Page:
The angel starts off discussing Dawkins’s sources. He states, “Your book is as innocent of heavy scholarship as it is free of false modesty.” He notes the author most often cited is... Dawkins. I like his ironic tone, and I imagine he speaks with a British accent!
He points out Dawkins’s tendency to dismiss certain things out of hand. Imagination, poetry, beauty, religion are all suspect because they are not reducible to scientific principles. The angel gently chides him for his close-mindedness.
As to theologians, the angel points out the flaws in Dawkins’s criticism of them by noting, “Your impatience with the general untidiness of the Scriptures and the different ways in which theologians, and indeed most believers, read them betrays your neglect of even minimal enquiry into the nature of scriptural scholarship.” In addition, after dismissing the entire field of theology as so much rubbish, the angel points out that Dawkins indignantly comments that theists have made no attempt to answer him. Odd seeing as there is thousands of years worth of literature Dawkins has clearly never read.
Since Dawkins seeks to replace religion with science, the angel reminds him of both the Nazi and Communist regimes that did just that with disastrous results. When Dawkins states that science will create “the honest and systematic endeavor to find out the truth about the real world,” the angel hears echoes of “I am the Truth, the Way, and the Life.” Maybe Dawkins just seeks to substitute one religion over another. The religion of science combined with atheism has never worked out well.
Another aspect of religion that Dawkins shares with his fellow true believers is a type of fundamentalism that seems “to have never encountered the wavering shades of skepticism experienced by most religious believers.” His unwavering belief in Science gives the angel pause, as most believers in God readily admit to doubt. In fact, Dawkins takes his beliefs to a place where he seems to suggest others have no right to believe anything else. Few religionists would go this far.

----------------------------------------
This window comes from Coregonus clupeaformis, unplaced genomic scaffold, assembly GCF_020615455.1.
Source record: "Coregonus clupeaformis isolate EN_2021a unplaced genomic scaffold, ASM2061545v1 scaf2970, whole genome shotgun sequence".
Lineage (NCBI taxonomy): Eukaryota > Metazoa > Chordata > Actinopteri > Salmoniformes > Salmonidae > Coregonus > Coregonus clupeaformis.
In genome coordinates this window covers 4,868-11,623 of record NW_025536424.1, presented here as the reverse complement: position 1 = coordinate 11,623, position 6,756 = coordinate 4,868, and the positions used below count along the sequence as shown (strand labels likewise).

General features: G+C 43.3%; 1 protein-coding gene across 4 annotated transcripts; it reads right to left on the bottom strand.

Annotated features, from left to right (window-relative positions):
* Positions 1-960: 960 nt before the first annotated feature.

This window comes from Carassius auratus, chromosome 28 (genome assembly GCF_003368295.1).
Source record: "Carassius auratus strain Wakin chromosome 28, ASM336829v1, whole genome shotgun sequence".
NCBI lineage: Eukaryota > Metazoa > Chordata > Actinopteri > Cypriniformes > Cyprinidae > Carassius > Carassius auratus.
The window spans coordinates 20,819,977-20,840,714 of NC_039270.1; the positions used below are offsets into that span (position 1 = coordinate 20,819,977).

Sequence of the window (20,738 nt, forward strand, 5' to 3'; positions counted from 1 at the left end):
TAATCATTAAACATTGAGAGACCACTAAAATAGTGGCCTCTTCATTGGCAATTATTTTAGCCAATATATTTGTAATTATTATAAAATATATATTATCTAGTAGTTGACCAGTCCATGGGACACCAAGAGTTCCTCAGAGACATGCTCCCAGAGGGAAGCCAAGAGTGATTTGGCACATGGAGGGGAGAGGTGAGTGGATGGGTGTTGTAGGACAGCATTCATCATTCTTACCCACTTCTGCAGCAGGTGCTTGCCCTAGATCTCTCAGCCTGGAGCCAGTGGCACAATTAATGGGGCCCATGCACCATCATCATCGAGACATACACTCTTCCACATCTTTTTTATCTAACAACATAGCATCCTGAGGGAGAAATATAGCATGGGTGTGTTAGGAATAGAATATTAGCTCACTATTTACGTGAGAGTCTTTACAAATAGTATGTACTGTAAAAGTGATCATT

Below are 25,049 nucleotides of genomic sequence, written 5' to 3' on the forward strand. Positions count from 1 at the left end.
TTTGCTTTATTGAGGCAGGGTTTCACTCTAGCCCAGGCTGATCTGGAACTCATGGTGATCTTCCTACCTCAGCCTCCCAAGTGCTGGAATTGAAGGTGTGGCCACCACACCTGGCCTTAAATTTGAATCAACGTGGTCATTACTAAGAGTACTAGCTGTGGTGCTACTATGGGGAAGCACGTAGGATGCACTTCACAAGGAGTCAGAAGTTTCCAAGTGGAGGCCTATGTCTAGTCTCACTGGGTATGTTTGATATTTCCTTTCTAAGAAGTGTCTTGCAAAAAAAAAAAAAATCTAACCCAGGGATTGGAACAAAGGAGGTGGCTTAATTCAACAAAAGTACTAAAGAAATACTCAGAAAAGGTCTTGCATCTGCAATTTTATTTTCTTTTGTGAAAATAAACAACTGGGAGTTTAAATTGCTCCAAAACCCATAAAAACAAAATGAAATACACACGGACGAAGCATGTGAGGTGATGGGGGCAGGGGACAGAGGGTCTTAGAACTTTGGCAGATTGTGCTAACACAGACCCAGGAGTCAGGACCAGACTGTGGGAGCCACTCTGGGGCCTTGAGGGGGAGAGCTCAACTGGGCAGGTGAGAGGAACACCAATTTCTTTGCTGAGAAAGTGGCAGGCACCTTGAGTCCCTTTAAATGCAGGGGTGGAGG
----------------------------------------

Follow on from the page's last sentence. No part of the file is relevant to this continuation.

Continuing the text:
The angel shutters when Dawkins agrees with a fellow atheist that raising children in a religious home amounts to child abuse. In an understated manner he says, “I suspect that children are more in danger of being passive recipients of pompous self-righteousness than they are of religious training.” Apparently Dawkins and his fellow believers will decide what exactly constitutes the “bad ideas” they seek to shield children from. I think it’s interesting that the Bible states in Malachi 4:6 that the Messiah “will turn the hearts of the fathers to the children, and the hearts of the children to their fathers.” Yet here we have a group intentionally turning the children away from their fathers.
The angel is also mystified by Dawkins attempts to replace the consolation of an afterlife offered by religion. Dawkins seriously believes that knowing one looked in the face of a meaningless universe and truthfully acknowledged its meaninglessness will give one so much comfort that an afterlife, and the idea of meeting loved ones who have gone on before, is irrelevant. “Tell that to a teenager dying of cancer, and his family.” Surely the thought of a meaningless universe where death is just a stage and the final death is no more or less meaningful than the death of anything else will comfort that family. Easy to see why 90% of the world’s population has rejected Dawkins’s view.